Many do add toasted sesame seeds but I skip it coz then that’s another combination depending upon the region….for now im happy to grind my very own authentic vada pav chutney

Khapli gehun kheer

The foodie and chef in me are often on a lookout to find interesting ingredients to make something that can really help me learn and grow better as a cook. I take runs to supermarkets to find exotic ingredients , local vegetable vendors for regular stuff to twist recipes and local food markets to find produce coming from different states .

I call myself lucky to visit Solapur Fest that was happening near me and wanted to check something that could really catch my attention. The first stall, young farmer with a bright smile introduced me to khapli gahu / khapli wheat. ” Tai, he khapli gahu aahe , khaaun bagha, khoop aavdel. Kheer banva .” ( Sister this is khapli wheat , try out u will love it. Make kheer.)

Intrigued , I got a kilo and wanted to know more about it. As I googled, I was excited to know that khapli wheat also called as emmerwheat , is one of the ancient food grains with medicinal properties . The wheat is gluten free and helps losing weight and fight diabetes which are lifestyle diseases. Khapli is majorly found around Karnataka, dry regions of Maharashtra and Andhra Pradesh . I’m sure it must be available in other parts of our country as well. The fact that urbanisation has made us forget such almost amazing foods . We rely on easily available vegetables and food grains that are quick to cook and digest which definitely causes harm in long run. For me , I’m definitely adding this to my regular food.

Simply tried the first dish as suggested by the young farmer with a southern touch..

Khapli wheat kheer



150 gms khapli wheat cleaned soaked for 12 hours

2 tablespoon jaggery powder/grated

half cup coconut milk

1 tablespoon ghee

2 crushed cardamom

Water to cook the wheat


Pressure cook the soaked wheat with 2-3 cups water . It might need 7-8 whistles on slow flame. Make sure its cooked through.

In a blender give a quick spin to make it coarse without adding water . Heat a heavy bottomed vessel , add the remaining water from the cooked wheat and coarse wheat. Bring it to boil and add jaggery powder and cardamom.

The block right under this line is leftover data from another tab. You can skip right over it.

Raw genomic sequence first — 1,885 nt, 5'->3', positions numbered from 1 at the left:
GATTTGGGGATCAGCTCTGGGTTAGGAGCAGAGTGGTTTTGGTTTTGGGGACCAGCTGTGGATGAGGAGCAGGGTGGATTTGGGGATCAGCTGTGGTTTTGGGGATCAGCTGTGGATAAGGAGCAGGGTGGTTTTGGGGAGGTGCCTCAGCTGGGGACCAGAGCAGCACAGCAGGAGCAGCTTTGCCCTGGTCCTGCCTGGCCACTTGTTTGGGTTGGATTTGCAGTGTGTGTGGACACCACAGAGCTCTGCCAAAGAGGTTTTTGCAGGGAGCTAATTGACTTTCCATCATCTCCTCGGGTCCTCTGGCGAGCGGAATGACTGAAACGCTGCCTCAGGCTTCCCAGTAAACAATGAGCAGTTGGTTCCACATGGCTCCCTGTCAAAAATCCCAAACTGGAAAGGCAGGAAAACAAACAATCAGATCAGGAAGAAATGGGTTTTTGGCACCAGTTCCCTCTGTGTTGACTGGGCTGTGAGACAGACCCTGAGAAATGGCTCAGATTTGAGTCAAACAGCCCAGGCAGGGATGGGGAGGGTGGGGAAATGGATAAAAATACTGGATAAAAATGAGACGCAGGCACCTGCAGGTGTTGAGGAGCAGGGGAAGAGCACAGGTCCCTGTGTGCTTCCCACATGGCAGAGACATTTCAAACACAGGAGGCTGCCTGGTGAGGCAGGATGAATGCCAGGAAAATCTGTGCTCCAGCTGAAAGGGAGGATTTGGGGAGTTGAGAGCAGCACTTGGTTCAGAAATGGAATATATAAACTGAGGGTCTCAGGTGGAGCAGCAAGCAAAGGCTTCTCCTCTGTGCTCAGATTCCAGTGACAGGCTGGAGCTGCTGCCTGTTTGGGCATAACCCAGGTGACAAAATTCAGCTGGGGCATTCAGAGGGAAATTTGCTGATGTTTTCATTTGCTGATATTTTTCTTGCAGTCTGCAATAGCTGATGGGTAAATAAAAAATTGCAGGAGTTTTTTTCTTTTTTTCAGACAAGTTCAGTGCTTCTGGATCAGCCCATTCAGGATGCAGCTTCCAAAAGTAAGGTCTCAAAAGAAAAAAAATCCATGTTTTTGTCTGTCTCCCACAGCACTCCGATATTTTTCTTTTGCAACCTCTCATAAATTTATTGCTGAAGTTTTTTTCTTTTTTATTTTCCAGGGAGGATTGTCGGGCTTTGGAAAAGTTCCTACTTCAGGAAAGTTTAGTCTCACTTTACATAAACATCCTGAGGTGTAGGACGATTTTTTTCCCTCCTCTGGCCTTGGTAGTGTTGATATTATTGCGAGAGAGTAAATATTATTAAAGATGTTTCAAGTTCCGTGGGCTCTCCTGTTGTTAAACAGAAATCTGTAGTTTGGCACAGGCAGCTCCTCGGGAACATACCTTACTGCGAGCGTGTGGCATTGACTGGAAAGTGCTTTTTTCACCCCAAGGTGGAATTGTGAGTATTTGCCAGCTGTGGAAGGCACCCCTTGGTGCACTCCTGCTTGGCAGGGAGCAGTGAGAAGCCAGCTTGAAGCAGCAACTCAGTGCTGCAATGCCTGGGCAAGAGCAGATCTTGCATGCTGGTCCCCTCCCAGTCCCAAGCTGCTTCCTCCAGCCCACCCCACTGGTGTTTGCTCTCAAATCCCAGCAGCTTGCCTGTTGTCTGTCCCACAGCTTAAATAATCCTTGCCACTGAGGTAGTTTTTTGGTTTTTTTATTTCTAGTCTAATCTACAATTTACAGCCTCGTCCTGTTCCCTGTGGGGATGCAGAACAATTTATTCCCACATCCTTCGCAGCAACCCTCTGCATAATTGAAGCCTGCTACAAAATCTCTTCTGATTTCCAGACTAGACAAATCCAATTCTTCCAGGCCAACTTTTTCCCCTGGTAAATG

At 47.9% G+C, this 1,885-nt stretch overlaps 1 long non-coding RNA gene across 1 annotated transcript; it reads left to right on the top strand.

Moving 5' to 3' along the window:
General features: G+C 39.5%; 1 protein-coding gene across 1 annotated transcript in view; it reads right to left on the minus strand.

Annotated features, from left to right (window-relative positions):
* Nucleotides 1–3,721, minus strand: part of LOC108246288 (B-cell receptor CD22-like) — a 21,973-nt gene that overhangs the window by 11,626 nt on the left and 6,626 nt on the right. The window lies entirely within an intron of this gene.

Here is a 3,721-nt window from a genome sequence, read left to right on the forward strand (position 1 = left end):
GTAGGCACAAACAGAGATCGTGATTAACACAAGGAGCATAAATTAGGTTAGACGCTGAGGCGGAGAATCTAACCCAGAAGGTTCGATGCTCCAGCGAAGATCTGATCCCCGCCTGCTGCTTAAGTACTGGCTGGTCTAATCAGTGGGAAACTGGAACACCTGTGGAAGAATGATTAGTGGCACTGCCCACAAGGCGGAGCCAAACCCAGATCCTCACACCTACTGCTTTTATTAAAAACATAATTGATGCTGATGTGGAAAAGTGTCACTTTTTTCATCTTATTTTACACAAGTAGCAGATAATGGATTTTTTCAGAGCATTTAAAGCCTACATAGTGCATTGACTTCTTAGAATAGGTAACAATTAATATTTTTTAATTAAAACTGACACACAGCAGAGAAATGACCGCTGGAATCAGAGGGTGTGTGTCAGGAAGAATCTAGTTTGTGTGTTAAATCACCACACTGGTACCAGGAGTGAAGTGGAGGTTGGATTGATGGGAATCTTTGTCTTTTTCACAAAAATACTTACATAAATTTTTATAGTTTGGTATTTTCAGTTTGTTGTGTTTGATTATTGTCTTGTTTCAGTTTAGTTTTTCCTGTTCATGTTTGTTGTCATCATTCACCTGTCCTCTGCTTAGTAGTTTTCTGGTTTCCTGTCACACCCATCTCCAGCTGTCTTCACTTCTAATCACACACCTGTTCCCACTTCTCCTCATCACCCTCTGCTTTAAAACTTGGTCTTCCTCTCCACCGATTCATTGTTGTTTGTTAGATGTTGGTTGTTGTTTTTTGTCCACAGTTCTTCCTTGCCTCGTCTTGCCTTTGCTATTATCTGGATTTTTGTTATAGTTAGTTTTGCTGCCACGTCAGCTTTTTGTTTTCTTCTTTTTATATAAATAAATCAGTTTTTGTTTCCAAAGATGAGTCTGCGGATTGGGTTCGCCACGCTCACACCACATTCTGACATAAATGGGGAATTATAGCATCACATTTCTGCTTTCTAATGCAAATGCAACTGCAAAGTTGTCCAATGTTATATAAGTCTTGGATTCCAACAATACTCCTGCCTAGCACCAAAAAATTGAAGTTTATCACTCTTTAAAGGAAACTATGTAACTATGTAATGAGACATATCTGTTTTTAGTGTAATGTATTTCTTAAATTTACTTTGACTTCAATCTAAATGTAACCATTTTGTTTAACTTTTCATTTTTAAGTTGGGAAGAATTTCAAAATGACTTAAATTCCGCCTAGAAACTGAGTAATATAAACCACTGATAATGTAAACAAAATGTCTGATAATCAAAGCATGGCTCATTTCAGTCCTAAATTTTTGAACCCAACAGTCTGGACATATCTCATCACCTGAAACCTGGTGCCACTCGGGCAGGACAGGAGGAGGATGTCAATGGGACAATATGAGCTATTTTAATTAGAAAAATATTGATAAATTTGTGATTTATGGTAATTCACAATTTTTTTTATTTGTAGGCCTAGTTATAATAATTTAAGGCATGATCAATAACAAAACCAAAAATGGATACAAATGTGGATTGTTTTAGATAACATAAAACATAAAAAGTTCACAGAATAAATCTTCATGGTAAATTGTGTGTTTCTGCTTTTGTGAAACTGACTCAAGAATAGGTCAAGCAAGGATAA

Add ghee and cook it thoroughly and turn off the gas. Add the coconut milk and mix well.

The recipe is extremely simple bringing in the rustic flavors. It is important for me to make a basic dish first with any new ingredients so that i can understand the flavors to make more complex dishes.

Mirch achari chicken

Summers are known for making pickles and preserves especially India where we find large varieties of seasonal vegetables which aren’t easily available during rest of the year. The red chillies are one of such variety of chillies which are available between March and April. After having made a huge lot of stuffed red chilli pickle , I’m ready to experiment more recipes with the same. There was chicken waiting in my fridge and was bored with regular chicken recipes. So what next ?? Bring in the stuffed pickle and chicken together. The dish became a instant hit and everyone at home loved it . Polished off with hot fulkas with happiness shining bright . This is my first nonveg recipe on the blog !!

Mirch achari chicken



500gms cut chicken with bones


Half cup thick curds

2 tablespoon mustard oil

1 tablespoon coriander powder

1 teaspoon chilli powder

1 tablespoon ginger garlic paste

Half teaspoon turmeric powder

1 whole stuffed red chilli pickle UP style


2-3 tablespoon kasuri methi

2 tablespoon sunflower oil

One large onion finely chopped

Salt to taste

Coriander leaves for garnish


Prepare the marinate and mix it with chicken and allow it to rest for an hour at room temperature.

Heat the sunflower oil and fry onions till pinkish. Add kasuri methi to allow it to release it’s aromas and fry another few seconds making sure kasuri methi doesn’t burn.

Add the marinated chicken and fry it on high flame until oil start appearing on surface . Make sure stir continuously. Add cup of hot water , salt to taste , cover and cook until done.

The dish will be thick and creamy with distinct flavors of pickle. Garnish with Coriander leaves . Serve with desired bread. I love it with paronthis and fulkas. I believe like pickle add spice to every meal , it definately works as marinades and stuffings.